12 Guidelines for Launching a Telehealth Company
Get your telehealth company to market—rapidly and compliantly—by carefully planning for these twelve workstreams.
If you’re thinking about launching a virtual care service nationwide, we’ve outlined the twelve critical workstreams you’ll need to plan for to ensure you’re delivering safe, compliant, and clinically sound care to your customers and patients.
- State coverage
- Asynchronous vs. synchronous modalities
- Consult platform & EHR
- Treatment areas
- Clinical protocols
- Pharmacy fulfillment
- The Friendly PC
- Cyber liability coverage
- Patient journey
- Virtual care clinicians
- Workforce management
1. State Coverage
Where will you deploy your telehealth service?
Many companies are taking advantage of the opportunity to extend nationwide telehealth to support an entire customer base—whether or not that’s a core healthcare service.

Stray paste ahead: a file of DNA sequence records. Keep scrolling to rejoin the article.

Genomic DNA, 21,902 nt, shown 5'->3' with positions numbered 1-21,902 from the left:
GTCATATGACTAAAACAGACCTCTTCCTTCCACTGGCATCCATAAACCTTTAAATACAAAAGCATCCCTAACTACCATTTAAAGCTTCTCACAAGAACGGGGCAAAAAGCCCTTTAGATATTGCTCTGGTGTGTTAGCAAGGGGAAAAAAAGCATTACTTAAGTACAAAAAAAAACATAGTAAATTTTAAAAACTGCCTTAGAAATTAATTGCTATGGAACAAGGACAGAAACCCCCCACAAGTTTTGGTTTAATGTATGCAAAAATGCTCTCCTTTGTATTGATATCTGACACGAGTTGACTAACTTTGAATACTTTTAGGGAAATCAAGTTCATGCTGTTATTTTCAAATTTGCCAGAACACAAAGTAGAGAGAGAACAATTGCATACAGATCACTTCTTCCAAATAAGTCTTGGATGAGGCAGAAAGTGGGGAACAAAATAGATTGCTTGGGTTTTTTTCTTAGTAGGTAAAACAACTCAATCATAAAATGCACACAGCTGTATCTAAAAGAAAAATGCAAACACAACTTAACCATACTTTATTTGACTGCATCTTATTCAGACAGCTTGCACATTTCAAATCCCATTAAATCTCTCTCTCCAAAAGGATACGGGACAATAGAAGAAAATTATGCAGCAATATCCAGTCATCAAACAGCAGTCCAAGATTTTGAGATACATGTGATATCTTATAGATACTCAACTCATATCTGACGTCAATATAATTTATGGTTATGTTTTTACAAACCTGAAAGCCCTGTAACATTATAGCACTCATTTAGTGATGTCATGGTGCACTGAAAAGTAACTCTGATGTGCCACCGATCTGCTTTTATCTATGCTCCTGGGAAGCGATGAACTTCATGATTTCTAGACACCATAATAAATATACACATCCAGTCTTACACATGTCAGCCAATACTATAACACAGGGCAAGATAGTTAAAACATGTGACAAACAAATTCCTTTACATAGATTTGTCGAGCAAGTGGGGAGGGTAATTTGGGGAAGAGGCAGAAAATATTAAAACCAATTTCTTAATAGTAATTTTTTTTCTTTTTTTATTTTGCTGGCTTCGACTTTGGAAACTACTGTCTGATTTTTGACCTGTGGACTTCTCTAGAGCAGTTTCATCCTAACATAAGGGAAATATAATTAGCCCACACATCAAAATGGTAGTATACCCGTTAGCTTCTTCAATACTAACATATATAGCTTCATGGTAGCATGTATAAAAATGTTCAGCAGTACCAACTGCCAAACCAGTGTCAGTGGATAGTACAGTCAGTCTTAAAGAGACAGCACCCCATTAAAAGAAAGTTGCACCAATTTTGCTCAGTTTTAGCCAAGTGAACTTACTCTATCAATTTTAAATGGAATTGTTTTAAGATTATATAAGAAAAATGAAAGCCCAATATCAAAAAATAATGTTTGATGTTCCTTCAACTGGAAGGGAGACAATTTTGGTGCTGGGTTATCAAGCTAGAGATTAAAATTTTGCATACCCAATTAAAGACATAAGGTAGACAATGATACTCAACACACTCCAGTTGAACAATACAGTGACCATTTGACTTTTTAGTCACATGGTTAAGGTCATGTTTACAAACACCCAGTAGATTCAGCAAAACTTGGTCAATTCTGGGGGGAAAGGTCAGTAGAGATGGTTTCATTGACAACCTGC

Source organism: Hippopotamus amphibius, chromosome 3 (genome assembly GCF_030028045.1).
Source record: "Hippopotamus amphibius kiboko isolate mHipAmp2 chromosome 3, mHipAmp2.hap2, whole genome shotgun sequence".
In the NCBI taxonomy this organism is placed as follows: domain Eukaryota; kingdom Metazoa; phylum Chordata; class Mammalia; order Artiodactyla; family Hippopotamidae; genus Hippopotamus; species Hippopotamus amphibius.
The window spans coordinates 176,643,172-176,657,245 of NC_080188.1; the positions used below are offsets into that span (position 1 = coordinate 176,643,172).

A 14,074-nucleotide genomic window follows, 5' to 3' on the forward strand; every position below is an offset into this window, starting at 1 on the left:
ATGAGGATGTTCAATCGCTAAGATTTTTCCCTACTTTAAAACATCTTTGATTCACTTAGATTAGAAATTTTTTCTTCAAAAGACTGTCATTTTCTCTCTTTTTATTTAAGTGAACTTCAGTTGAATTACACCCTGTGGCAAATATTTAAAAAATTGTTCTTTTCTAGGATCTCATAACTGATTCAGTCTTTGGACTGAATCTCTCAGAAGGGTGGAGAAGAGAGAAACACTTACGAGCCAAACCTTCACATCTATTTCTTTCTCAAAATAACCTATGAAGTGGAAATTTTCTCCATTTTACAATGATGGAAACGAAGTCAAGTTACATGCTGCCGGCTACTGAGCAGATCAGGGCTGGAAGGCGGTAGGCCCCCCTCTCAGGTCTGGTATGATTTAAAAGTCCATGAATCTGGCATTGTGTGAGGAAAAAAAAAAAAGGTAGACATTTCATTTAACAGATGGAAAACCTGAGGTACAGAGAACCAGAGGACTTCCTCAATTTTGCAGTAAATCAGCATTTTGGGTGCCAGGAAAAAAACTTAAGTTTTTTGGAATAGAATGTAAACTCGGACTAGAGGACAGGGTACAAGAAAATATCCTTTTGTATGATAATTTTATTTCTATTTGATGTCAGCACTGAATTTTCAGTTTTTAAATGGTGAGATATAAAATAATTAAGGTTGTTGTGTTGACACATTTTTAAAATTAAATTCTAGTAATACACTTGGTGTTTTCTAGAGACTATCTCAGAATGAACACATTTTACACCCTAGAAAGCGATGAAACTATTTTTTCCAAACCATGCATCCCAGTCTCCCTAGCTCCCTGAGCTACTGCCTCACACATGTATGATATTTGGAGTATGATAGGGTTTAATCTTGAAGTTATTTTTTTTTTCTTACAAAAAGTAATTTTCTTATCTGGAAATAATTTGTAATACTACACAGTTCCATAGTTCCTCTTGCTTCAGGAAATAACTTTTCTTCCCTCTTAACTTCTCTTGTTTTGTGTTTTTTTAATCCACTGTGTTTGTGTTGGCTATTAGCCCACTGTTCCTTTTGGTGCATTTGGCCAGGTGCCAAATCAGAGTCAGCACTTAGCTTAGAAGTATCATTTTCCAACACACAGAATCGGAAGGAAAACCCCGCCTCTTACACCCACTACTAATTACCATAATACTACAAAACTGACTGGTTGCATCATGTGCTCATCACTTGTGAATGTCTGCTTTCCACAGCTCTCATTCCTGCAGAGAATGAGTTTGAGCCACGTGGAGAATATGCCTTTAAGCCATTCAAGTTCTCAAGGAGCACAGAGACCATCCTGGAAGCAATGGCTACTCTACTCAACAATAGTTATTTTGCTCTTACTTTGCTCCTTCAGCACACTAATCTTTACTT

To get moving, it can be advantageous to initiate a pilot in 3-5 high population states to ensure that operations and logistics are finely tuned, with a planned national rollout soon after.
When deciding where to launch, consider how many clinicians with various state licenses you’ll need, as well as each state’s telehealth regulations. While some states have recently changed telemedicine policies, there are still legal modalities to keep in mind.
Leverage our up-to-date database of statewide telehealth policies to help guide your launch geographies.
2. Asynchronous vs. Synchronous Modalities
What telehealth modality best serves your patients?